Dear Doctor: How did oxygen therapy help the brain of that toddler who almost drowned a few years ago? Has the child completely recovered from her near-death experience?
Dear Reader: The incident you're referring to happened in Arkansas in 2016, when a toddler who had just learned to walk managed to slip through a latched baby gate in her home. The little girl, who was 23 months old at the time, then entered her backyard, where she fell into the family's swimming pool. Although it isn't known exactly how long the child was in the water, news reports say it was at least five minutes and perhaps as long as 15 minutes. When her family found her, she wasn't breathing.
Despite nonstop CPR administered first by her mother and then by paramedics, it would be more than 1 1/2 hours before the child's heart began to beat on its own. At the hospital, MRI scans revealed extensive brain damage. When she returned home five weeks later, her profound brain injury was clearly apparent. The child had no motor control. She was unable to sit up or speak and had to take all nourishment through a feeding tube. Due to the brain injury, the toddler's body sometimes would "forget" to breathe while she was asleep. Alerted by a monitor, her parents would rush to resuscitate her.
Research into brain injuries and their treatment led the family to an expert in hyperbaric medicine at LSU Health New Orleans School of Medicine. Hyperbaric oxygen therapy is perhaps best known as the treatment used for decompression sickness, a complication that occurs when scuba divers resurface too quickly. It is also used to treat serious infections and wounds that won't heal. (Although some non-medical practitioners make claims that it can treat conditions like Alzheimer's disease, depression and spinal cord injury, there is no evidence of that at this time.)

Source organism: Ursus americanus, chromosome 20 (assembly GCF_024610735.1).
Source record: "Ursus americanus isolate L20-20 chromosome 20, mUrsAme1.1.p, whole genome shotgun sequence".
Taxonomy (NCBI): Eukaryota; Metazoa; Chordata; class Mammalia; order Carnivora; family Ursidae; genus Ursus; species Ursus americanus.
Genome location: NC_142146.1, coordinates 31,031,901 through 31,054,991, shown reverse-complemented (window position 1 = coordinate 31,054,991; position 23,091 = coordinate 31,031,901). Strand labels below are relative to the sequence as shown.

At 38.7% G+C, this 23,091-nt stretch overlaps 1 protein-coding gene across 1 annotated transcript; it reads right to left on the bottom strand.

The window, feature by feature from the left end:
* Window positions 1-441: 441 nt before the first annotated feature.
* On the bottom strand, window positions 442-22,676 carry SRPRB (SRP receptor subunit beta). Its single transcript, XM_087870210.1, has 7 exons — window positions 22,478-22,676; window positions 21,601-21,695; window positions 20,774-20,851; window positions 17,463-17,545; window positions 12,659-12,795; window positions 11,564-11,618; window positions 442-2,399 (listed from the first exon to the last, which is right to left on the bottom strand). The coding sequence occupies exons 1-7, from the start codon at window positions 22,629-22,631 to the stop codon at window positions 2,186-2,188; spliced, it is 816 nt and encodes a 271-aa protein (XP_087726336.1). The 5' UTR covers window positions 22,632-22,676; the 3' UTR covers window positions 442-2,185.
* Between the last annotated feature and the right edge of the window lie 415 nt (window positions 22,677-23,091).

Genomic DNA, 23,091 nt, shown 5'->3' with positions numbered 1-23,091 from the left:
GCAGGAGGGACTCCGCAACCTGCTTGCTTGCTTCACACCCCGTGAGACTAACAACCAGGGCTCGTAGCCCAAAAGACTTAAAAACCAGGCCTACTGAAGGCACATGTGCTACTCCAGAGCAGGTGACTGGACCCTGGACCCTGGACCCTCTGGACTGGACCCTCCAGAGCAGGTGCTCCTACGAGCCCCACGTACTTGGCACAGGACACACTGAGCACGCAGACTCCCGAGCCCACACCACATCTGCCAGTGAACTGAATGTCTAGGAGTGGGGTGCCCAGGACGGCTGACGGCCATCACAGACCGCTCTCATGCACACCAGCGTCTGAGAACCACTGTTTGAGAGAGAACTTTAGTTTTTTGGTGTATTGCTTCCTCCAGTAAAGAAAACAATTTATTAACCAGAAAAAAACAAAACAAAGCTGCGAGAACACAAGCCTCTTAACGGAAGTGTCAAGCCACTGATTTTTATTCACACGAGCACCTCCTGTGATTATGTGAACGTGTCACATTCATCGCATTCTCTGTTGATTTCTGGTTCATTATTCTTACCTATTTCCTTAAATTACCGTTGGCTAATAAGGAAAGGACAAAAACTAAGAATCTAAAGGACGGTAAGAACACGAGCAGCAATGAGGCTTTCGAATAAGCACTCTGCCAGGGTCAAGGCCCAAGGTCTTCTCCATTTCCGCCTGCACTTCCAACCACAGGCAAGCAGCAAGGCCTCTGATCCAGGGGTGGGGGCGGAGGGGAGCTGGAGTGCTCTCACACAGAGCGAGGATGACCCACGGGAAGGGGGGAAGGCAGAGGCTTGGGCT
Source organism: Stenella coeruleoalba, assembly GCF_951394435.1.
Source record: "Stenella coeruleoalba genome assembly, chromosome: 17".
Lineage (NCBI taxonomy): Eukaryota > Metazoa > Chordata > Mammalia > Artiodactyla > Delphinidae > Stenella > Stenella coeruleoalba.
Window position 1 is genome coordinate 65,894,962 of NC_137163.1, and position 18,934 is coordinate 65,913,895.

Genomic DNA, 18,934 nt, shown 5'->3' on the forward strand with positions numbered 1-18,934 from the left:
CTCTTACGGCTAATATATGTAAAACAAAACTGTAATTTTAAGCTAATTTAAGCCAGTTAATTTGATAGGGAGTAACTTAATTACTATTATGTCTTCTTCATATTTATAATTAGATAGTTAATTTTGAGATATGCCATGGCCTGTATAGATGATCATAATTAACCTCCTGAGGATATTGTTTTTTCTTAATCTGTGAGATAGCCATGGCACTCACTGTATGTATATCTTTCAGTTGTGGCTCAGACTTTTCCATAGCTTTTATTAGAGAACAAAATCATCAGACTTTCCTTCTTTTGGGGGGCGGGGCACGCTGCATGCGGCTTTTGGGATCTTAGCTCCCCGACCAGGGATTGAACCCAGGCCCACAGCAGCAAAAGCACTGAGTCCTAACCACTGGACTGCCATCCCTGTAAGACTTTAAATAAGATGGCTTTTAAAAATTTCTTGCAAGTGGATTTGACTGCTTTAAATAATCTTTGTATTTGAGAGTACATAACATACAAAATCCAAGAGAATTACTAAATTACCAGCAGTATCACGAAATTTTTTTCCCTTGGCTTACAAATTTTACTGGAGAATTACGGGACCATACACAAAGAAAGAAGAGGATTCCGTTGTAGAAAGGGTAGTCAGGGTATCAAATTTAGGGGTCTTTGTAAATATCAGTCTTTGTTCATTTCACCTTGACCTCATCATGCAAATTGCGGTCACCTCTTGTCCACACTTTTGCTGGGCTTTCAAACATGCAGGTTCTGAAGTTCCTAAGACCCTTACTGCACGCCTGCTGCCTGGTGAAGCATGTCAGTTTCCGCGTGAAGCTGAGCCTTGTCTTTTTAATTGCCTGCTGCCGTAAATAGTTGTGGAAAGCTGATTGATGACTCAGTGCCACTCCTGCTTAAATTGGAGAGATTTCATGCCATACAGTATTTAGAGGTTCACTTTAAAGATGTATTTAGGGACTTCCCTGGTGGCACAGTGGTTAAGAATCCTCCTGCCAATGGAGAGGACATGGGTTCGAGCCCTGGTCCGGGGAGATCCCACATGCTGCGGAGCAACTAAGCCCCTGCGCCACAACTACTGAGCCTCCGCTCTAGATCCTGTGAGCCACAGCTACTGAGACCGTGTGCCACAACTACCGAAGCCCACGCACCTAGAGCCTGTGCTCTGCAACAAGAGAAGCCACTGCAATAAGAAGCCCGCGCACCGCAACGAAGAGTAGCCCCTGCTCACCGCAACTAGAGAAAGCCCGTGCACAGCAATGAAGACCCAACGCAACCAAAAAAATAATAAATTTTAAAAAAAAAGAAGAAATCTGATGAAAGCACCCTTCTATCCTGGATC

In this type of therapy, the patient is provided with a higher percentage of oxygen than is available in the air we breathe. Most commonly, this involves a pressure-controlled chamber filled with pure oxygen. When the pressure of the chamber is raised -- it can be up to three times normal air pressure -- the lungs are able to deliver significantly increased amounts of oxygen to the tissues of the body.
In this case, oxygen delivered first via a tank and a mask, followed by several months of treatment in the hyperbaric chamber at the New Orleans clinic, had remarkable results on the child. She went from being profoundly injured to what her parents now say is a normal 3-year-old. Brain scans taken five months after the near-drowning reveal only mild injury to the brain. The shrinkage that accompanies serious brain injuries was also reversed.
It's not known exactly how hyperbaric oxygen therapy heals tissues at the cellular level. In this particular case, there is some speculation by researchers that the child's age, at which tissues are already rapidly growing, played a role in her recovery. The toddler's experience is unique enough that a case study was published last year in the journal Medical Gas Research.
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